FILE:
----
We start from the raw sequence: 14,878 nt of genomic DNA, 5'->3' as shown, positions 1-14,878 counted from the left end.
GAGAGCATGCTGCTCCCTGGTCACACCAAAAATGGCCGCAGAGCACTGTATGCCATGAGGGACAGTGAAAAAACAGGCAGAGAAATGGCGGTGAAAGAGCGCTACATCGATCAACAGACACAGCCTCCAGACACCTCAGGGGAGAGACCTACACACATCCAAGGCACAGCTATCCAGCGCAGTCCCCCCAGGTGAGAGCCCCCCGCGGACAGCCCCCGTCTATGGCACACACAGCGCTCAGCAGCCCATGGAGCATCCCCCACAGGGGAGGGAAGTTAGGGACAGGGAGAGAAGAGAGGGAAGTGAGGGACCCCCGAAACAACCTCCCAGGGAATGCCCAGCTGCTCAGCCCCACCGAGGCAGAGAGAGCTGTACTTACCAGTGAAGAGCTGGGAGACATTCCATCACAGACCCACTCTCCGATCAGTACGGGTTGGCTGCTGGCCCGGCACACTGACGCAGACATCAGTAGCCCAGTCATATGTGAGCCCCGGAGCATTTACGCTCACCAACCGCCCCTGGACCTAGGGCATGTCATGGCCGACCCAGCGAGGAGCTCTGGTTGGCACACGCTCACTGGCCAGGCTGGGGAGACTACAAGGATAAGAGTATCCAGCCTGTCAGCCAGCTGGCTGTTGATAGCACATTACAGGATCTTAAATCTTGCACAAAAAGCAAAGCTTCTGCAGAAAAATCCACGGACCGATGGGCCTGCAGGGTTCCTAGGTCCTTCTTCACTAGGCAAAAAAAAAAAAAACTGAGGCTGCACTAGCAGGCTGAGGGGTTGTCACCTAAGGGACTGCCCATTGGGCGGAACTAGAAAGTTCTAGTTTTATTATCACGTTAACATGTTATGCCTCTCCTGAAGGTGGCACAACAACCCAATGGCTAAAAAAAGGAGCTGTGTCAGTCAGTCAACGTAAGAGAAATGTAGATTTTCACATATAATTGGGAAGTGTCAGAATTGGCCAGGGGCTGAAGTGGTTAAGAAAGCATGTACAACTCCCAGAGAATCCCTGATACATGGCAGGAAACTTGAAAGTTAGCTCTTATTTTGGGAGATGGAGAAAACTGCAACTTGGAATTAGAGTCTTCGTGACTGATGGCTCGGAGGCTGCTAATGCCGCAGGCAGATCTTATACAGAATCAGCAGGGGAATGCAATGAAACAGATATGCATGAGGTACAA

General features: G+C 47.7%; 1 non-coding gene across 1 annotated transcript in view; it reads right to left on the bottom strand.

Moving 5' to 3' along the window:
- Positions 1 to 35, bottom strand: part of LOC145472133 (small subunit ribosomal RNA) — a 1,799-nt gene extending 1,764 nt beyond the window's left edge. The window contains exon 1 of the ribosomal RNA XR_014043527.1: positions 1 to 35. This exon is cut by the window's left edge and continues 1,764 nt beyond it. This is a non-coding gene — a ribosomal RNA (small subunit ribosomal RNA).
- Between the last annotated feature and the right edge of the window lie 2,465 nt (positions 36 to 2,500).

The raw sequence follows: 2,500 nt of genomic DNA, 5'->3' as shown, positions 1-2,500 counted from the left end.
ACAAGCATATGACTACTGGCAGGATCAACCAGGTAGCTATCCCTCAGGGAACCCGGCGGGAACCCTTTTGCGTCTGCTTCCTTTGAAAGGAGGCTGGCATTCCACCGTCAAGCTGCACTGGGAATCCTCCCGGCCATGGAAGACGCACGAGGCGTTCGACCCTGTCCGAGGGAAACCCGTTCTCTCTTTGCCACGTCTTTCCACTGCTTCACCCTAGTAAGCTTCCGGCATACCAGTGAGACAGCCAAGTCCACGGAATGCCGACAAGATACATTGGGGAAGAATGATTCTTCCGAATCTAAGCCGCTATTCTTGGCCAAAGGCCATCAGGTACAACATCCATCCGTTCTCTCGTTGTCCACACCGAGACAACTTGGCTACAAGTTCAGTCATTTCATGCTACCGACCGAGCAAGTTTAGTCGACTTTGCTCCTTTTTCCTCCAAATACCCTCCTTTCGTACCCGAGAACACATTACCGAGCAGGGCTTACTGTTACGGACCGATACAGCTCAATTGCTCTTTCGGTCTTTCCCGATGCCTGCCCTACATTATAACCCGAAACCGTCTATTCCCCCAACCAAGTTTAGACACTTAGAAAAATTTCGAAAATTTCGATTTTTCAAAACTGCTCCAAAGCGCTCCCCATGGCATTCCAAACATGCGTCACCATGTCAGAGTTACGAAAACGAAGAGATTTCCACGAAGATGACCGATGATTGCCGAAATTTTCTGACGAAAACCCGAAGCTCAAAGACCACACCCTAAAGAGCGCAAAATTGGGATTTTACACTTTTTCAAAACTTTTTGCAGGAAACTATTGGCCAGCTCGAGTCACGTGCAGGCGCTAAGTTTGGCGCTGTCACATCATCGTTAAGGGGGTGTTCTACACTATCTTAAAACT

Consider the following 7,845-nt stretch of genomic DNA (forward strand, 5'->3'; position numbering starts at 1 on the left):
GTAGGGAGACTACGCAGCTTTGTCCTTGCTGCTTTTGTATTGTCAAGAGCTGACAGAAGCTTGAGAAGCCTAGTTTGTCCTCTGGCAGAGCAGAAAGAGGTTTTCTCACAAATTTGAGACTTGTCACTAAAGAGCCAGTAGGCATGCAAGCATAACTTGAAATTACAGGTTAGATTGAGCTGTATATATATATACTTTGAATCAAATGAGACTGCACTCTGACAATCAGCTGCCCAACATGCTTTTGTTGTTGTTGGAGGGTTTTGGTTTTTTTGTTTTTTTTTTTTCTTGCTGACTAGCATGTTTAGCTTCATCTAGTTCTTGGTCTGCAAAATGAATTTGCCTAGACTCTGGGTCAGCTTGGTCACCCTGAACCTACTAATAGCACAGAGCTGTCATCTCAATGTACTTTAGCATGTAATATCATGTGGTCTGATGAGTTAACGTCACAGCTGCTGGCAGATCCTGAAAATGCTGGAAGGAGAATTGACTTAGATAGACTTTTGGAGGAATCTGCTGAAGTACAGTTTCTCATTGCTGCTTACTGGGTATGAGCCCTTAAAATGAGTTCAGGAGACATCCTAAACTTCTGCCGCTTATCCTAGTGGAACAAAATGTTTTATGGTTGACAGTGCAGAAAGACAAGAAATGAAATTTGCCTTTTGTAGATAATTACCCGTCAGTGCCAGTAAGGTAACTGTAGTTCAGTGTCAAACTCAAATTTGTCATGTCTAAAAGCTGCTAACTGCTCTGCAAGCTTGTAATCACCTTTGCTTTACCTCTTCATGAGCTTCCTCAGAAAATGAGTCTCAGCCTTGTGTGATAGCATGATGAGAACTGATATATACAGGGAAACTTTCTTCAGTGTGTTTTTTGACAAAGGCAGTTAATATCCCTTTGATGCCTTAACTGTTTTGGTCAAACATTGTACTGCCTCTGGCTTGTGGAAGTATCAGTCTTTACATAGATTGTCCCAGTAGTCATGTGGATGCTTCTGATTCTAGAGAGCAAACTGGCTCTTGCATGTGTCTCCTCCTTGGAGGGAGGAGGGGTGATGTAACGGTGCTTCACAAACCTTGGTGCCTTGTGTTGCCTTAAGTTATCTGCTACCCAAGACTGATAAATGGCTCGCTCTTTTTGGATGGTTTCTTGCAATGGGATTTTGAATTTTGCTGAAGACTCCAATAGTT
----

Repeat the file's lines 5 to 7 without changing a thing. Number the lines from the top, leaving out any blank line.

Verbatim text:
- Positions 1 to 35, bottom strand: part of LOC145472133 (small subunit ribosomal RNA) — a 1,799-nt gene extending 1,764 nt beyond the window's left edge. The window contains exon 1 of the ribosomal RNA XR_014043527.1: positions 1 to 35. This exon is cut by the window's left edge and continues 1,764 nt beyond it. This is a non-coding gene — a ribosomal RNA (small subunit ribosomal RNA).
- Between the last annotated feature and the right edge of the window lie 2,465 nt (positions 36 to 2,500).

The raw sequence follows: 2,500 nt of genomic DNA, 5'->3' as shown, positions 1-2,500 counted from the left end.